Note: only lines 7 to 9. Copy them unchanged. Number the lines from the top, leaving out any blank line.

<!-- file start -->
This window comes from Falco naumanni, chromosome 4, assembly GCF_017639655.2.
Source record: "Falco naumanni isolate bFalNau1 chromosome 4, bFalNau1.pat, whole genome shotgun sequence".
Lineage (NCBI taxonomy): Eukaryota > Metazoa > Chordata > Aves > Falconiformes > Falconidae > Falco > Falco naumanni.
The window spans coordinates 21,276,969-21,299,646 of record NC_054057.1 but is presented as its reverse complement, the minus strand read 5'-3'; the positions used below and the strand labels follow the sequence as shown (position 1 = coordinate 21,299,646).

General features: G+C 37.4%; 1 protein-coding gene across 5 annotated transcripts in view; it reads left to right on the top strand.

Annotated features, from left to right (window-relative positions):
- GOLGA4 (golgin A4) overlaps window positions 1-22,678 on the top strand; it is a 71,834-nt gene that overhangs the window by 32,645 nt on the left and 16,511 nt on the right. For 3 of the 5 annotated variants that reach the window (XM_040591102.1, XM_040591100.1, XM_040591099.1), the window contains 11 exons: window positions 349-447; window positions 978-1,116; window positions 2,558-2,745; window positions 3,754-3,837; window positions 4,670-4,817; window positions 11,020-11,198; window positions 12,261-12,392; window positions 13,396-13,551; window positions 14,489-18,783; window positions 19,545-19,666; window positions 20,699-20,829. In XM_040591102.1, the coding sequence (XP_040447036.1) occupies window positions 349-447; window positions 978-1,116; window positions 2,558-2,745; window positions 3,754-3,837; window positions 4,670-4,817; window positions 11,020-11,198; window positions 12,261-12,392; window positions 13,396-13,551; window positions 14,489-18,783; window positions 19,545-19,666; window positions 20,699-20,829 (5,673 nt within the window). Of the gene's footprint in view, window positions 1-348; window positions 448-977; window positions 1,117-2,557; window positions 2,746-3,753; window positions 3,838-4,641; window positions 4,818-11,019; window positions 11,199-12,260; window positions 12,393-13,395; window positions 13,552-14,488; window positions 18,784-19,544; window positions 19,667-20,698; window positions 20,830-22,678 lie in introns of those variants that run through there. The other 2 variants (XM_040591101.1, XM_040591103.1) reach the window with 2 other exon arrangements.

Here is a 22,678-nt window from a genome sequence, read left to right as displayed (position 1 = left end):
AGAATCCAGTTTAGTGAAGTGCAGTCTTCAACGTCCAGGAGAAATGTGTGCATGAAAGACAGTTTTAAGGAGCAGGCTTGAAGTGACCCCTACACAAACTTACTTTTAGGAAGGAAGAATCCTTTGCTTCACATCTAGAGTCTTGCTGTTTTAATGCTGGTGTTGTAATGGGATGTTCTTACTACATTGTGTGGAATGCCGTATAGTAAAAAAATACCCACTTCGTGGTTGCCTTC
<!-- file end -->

- GOLGA4 (golgin A4) overlaps window positions 1-22,678 on the top strand; it is a 71,834-nt gene that overhangs the window by 32,645 nt on the left and 16,511 nt on the right. For 3 of the 5 annotated variants that reach the window (XM_040591102.1, XM_040591100.1, XM_040591099.1), the window contains 11 exons: window positions 349-447; window positions 978-1,116; window positions 2,558-2,745; window positions 3,754-3,837; window positions 4,670-4,817; window positions 11,020-11,198; window positions 12,261-12,392; window positions 13,396-13,551; window positions 14,489-18,783; window positions 19,545-19,666; window positions 20,699-20,829. In XM_040591102.1, the coding sequence (XP_040447036.1) occupies window positions 349-447; window positions 978-1,116; window positions 2,558-2,745; window positions 3,754-3,837; window positions 4,670-4,817; window positions 11,020-11,198; window positions 12,261-12,392; window positions 13,396-13,551; window positions 14,489-18,783; window positions 19,545-19,666; window positions 20,699-20,829 (5,673 nt within the window). Of the gene's footprint in view, window positions 1-348; window positions 448-977; window positions 1,117-2,557; window positions 2,746-3,753; window positions 3,838-4,641; window positions 4,818-11,019; window positions 11,199-12,260; window positions 12,393-13,395; window positions 13,552-14,488; window positions 18,784-19,544; window positions 19,667-20,698; window positions 20,830-22,678 lie in introns of those variants that run through there. The other 2 variants (XM_040591101.1, XM_040591103.1) reach the window with 2 other exon arrangements.

Here is a 22,678-nt window from a genome sequence, read left to right as displayed (position 1 = left end):
AGAATCCAGTTTAGTGAAGTGCAGTCTTCAACGTCCAGGAGAAATGTGTGCATGAAAGACAGTTTTAAGGAGCAGGCTTGAAGTGACCCCTACACAAACTTACTTTTAGGAAGGAAGAATCCTTTGCTTCACATCTAGAGTCTTGCTGTTTTAATGCTGGTGTTGTAATGGGATGTTCTTACTACATTGTGTGGAATGCCGTATAGTAAAAAAATACCCACTTCGTGGTTGCCTTC